The term shōichi no kabe, “first-grade barrier,” captures the hurdle that parents face when their children enter elementary school in Japan — one that I have been experiencing firsthand.

I left my full-time job after taking parental leave because of a lack of day care options. And I am not alone: Polls suggest most working mothers reconsider their work styles when their children start school because of the heavier burden that this new chapter entails. And while the number of elementary school students who use after-school facilities is at a record high of 1.45 million, over 16,000 others are still on waiting lists — the longest of which is in Tokyo, where I live, totaling around 3,500 children.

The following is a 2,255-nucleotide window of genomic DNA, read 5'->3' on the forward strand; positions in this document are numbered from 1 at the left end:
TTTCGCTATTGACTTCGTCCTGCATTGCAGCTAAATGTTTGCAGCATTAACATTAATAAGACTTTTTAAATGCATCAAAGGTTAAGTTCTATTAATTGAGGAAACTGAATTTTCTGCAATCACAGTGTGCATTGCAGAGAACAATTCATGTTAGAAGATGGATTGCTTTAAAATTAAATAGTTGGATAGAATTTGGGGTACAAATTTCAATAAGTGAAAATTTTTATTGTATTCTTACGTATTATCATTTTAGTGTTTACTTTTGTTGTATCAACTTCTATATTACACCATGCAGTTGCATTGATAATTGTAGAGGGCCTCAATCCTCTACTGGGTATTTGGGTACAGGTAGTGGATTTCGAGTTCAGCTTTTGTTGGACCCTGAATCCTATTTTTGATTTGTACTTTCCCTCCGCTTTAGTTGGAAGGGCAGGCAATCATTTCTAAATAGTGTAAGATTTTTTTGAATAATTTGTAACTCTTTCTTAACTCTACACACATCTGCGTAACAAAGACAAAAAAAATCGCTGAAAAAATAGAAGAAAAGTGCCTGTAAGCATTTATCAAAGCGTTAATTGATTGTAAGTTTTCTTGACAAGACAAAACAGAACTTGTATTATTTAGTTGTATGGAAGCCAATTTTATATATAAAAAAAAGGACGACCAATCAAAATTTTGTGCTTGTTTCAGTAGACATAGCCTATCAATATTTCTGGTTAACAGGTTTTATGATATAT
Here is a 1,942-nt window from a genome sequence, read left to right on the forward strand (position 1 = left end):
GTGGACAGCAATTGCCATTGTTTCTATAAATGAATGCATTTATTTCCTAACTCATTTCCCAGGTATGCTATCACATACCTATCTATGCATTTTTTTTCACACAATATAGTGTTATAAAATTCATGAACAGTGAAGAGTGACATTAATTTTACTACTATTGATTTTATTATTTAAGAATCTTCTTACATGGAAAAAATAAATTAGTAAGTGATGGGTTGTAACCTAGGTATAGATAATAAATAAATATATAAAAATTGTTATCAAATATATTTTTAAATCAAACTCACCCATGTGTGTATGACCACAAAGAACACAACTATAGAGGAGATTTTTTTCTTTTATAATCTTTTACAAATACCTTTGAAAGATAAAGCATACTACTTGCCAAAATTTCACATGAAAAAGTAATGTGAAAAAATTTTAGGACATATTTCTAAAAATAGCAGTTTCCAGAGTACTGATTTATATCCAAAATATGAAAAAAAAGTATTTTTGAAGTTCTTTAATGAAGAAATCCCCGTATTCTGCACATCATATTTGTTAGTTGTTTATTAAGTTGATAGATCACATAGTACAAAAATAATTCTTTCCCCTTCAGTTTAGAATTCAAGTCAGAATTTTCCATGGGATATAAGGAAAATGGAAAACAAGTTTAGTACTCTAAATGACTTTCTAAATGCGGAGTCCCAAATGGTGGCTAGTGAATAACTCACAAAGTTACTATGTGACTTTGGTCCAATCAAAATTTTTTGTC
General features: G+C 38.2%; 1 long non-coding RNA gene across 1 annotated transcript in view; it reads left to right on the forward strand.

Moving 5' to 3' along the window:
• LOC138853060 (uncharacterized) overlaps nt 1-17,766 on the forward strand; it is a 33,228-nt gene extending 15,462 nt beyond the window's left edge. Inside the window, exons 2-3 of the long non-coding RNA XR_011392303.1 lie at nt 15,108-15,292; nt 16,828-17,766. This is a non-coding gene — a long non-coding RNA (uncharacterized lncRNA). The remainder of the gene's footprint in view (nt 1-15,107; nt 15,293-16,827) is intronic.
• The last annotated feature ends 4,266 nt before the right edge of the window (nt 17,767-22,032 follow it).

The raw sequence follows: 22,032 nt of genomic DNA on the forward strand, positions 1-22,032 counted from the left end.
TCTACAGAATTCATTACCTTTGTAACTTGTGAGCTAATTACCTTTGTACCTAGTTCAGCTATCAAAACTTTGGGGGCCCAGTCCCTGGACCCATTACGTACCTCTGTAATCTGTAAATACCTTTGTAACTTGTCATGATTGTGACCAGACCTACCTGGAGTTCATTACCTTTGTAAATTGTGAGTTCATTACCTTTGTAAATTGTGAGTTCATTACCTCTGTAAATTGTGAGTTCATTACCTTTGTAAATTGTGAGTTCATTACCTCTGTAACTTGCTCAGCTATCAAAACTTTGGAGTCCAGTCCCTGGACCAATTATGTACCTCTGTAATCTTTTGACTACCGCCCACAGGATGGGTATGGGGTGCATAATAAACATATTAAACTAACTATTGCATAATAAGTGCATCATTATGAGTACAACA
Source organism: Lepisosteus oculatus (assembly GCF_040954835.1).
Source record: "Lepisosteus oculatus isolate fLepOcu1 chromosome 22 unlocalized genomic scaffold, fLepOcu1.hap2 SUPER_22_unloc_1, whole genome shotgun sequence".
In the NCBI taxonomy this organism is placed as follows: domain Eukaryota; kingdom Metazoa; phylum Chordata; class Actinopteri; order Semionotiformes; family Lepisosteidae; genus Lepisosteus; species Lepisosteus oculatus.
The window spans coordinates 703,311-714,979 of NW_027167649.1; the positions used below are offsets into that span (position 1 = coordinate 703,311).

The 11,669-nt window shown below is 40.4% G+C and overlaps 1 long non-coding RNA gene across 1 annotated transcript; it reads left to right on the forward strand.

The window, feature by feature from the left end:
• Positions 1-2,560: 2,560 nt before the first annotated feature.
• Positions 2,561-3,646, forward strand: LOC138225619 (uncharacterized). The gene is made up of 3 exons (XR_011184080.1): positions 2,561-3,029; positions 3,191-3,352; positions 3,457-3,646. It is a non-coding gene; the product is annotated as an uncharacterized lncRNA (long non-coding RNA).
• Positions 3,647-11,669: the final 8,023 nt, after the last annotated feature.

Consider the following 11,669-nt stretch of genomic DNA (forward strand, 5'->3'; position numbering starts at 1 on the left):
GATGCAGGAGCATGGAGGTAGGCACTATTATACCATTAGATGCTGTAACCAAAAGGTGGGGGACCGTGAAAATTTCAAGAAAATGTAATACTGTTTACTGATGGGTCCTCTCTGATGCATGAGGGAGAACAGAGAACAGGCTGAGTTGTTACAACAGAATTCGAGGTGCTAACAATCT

Time management and communication with schools are the two major hurdles that first-graders’ parents face. Both could be alleviated by adopting digital tools and a more flexible approach, but such solutions are still largely lacking in Japanese public schools.